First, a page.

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Whether it’s playing caregiver to a family member, trying to figure out how to squeeze a dollar out of the last dime or juggling the priorities of regular work-life activities, we all deal with stress.

Here’s a not-so-fun fact: Stressing about all of this excess, well, stress, could wreck more than a good manicure. You could be sacrificing your health and mental well-being, too. Worse, you might not even realize how bad off you are. Check these unexpected signs you’re stressed:

  • Memory loss. Can’t recall the details of the staff meeting you just left? Chronic stress can expose the hippocampus, the area of the brain that controls your short-term memory, to excess amounts of the stress hormone cortisol, which can mess with your ability to remember things. You’ll need to handle the root cause of your stress to get your memory back. Until then, take copious notes.
  • Hair loss. Your hair could be falling out for myriad reasons—from certain medications to genetics. Or stress could be doing a number on your tresses. Stress-induced hair loss can be caused by several conditions, including alopecia areata, an autoimmune disorder in which white blood cells attack hair follicles causing hair to fall out, or telogen effluvium, which can cause sudden and extreme (as much as 70 percent) hair loss. Fortunately, telogen effluvium hair loss usually reverses itself after the stressful even that led to it is over, according to the American Osteopathic College of Dermatology.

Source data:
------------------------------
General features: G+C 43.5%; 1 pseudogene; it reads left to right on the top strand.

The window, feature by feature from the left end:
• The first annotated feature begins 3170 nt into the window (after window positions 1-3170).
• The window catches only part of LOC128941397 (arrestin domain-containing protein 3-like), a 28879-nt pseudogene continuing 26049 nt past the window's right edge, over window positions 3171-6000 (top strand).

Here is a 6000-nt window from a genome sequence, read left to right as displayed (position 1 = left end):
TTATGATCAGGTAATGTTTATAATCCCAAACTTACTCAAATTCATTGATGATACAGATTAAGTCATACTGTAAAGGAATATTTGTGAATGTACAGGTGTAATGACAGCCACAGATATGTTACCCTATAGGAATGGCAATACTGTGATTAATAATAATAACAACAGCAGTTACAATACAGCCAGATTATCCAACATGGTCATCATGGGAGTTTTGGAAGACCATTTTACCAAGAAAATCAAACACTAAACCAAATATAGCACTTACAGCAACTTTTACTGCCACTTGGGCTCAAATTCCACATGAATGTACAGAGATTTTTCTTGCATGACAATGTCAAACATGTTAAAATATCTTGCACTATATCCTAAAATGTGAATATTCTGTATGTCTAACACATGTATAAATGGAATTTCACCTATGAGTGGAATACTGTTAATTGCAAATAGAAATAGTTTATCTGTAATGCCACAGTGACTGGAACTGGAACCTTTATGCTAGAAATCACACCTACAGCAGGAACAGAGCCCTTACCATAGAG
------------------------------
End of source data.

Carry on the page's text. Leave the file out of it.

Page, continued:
• Nosebleeds. Experts debate about whether nosebleeds are triggered by stress, but some studies have shown that patients who experience nosebleeds get them after being in stressful situations. One study, from the British Medical Journal, suggests this could have something to do with the spikes in blood pressure common in stressed out people.
  • Dry-heaves. Retching can be a sign of anxiety. Coupled with stress, anxiety can lead to vomiting and cyclic vomiting syndrome, a condition in which people experience nausea and vomiting over an extended period of time, often daily. To treat? Get plenty of rest, drink water and meditate to calm the stress.
  • Excess sweating. We all sweat more when we’re stressed, but some of us suffer from hyperhidrosis, excessive sweating, particularly of the palms and feet. Yoga and meditation can help reduce stress-related sweating—in you and others. A recent study found that stress sweat gives off signals people around you can detect, possibly causing them to be stressed out, too.
  • Weakened immunity. Prolonged stress triggers the release of catecholemines, hormones that help regulate your immune system, and shrinks your thymus gland, which produces infection-fighting white blood cells.

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